Video: Overtime Rule to Benefit 4 Million

Mobile Share Email Facebook Twitter LinkedIn

Just hours after the following blog went live on Tuesday, major media reported that a Texas judge blocked implementation of the new overtime regulation in response to challenges by a group that included 21 states and businesses. The future of this regulation is now in question.

On Dec. 1, an additional 4.2 million U.S. workers will potentially be eligible for overtime pay when the annual earnings cap doubles to $47,476 under the new federal overtime rule.

Retail workers bracing for the holiday onslaught will be among those receiving overtime if they work more than 40 hours per week but earn less than $47,476.   The previous cap, $23,660, was set in 2004.

Under the new rule, employers must pay overtime to any eligible full-time or part-time worker, according to the U.S. Department of Labor (DOL), which produced the above video explaining who will benefit from its recent rule change.

This will mean bigger paychecks for low-wage workers but permanent raises for others earning slightly more. That’s because one option for employers seeking to avoid overtime pay is to increase annual pay for, say, middle managers to just over the $47,476, exempting them from the rule.

Inevitably, some employers will try to ignore the rule. It’s important that workers know their rights under the law – so watch the video and read this.  The overtime rule is enforced by the DOL’s wage and hour division offices in 50 states.

Squared Away writer Kim Blanton invites you to follow us on Twitter @SquaredAwayBC.  To stay current on our Squared Away blog, we invite you to join our free email list. You’ll receive just one email each week – with links to the two new posts for that week – when you sign up here.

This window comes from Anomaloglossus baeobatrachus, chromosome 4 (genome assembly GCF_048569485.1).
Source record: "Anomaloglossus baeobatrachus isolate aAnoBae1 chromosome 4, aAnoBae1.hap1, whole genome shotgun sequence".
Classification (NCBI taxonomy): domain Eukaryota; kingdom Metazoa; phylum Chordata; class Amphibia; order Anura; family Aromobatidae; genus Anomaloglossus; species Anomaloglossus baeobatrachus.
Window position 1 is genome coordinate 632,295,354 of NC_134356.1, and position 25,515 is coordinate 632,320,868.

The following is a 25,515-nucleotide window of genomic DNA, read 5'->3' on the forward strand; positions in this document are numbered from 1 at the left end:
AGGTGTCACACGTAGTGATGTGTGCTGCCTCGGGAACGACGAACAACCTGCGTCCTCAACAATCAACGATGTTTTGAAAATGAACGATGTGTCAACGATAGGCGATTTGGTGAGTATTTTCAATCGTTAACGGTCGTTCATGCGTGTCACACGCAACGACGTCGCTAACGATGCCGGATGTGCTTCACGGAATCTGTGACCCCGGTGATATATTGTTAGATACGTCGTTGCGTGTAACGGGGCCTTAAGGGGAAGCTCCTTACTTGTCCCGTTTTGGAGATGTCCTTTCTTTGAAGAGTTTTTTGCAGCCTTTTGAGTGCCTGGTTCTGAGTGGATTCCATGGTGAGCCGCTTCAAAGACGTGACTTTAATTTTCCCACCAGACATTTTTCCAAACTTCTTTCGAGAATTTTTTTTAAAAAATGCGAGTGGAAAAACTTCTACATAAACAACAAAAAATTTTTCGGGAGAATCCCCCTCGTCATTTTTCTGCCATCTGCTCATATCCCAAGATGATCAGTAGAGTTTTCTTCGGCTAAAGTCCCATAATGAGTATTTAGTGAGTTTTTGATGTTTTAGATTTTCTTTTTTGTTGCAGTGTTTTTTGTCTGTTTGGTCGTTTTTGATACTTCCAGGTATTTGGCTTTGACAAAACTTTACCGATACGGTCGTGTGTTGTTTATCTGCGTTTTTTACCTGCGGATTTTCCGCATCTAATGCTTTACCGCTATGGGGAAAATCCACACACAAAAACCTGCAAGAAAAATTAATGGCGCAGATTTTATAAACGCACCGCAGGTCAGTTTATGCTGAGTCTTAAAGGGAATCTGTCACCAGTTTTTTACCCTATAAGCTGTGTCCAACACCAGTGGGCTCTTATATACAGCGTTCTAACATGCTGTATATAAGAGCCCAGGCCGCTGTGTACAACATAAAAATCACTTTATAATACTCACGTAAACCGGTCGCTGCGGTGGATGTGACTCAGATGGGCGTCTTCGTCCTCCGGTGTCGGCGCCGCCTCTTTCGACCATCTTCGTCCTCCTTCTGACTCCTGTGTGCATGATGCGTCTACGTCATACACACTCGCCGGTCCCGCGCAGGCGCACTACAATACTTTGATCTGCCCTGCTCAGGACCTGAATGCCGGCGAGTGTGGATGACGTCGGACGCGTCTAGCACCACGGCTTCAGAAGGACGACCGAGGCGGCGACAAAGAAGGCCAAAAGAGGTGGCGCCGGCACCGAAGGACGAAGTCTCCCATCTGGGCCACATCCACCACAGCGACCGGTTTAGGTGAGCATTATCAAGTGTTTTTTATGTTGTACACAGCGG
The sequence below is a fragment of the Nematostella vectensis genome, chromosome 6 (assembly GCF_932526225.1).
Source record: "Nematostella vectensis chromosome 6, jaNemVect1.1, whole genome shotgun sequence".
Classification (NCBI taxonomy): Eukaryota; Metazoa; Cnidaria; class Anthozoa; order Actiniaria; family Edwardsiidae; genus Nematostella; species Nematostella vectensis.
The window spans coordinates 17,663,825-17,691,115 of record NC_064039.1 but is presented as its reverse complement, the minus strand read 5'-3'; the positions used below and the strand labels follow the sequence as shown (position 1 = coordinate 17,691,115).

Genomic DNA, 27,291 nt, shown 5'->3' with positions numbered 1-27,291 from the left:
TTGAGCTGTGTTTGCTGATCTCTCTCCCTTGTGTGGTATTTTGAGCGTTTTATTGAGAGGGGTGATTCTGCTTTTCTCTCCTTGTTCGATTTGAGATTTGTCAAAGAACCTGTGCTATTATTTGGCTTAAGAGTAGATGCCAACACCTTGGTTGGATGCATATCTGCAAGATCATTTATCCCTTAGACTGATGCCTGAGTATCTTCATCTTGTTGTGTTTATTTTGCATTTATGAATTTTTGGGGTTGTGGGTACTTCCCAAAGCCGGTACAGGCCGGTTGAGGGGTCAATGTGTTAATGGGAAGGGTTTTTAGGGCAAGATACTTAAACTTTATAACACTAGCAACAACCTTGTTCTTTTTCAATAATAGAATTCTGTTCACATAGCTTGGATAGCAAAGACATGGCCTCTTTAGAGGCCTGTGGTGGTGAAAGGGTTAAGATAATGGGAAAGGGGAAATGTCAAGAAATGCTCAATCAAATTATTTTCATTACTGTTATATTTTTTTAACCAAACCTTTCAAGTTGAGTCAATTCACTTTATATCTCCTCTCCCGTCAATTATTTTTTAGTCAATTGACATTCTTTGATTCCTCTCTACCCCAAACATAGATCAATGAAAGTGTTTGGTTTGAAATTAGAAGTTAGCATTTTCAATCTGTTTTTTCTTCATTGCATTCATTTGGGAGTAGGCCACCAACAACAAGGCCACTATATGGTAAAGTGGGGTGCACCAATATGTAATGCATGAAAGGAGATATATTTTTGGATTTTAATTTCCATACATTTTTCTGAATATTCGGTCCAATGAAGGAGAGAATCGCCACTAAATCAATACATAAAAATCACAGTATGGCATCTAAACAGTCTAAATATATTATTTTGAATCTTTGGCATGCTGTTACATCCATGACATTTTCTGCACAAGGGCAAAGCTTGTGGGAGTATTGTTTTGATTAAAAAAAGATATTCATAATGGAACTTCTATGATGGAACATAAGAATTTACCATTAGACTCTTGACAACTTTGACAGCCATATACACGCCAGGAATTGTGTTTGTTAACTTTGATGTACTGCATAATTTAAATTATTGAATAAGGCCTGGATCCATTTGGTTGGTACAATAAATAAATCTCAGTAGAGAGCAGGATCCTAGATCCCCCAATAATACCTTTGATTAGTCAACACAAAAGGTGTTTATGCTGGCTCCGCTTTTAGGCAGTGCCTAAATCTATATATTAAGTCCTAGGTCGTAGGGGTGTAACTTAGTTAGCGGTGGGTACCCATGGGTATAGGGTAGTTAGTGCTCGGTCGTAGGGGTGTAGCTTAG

Ken Pidcock

Bet you’ll see that we can’t make America great again by limiting the exploitation of workers.


To arbitrarily give 4.2 million workers a pay-bump — a pay increase that wasn’t earned by increased productivity, improved performance, or enhanced skills — simply harms the employers’ bottom-line and/or increases the prices of products for everyone.

If higher pay is desired, there are plenty of jobs in the marketplace that pay wages equivalent to the value of the work performed and skillset of the employee.

    Ken Pidcock

    Interesting interpretation of the rule. Of course, nobody’s getting a “pay bump” – just eligibility for overtime – but I guess if workers benefit, that’s a problem.


It’s not a terrible idea, but there should be some employment length qualifications. It would give those who can’t work their way up the financial ladder (for whatever reason) to earn more money.

Comments are closed.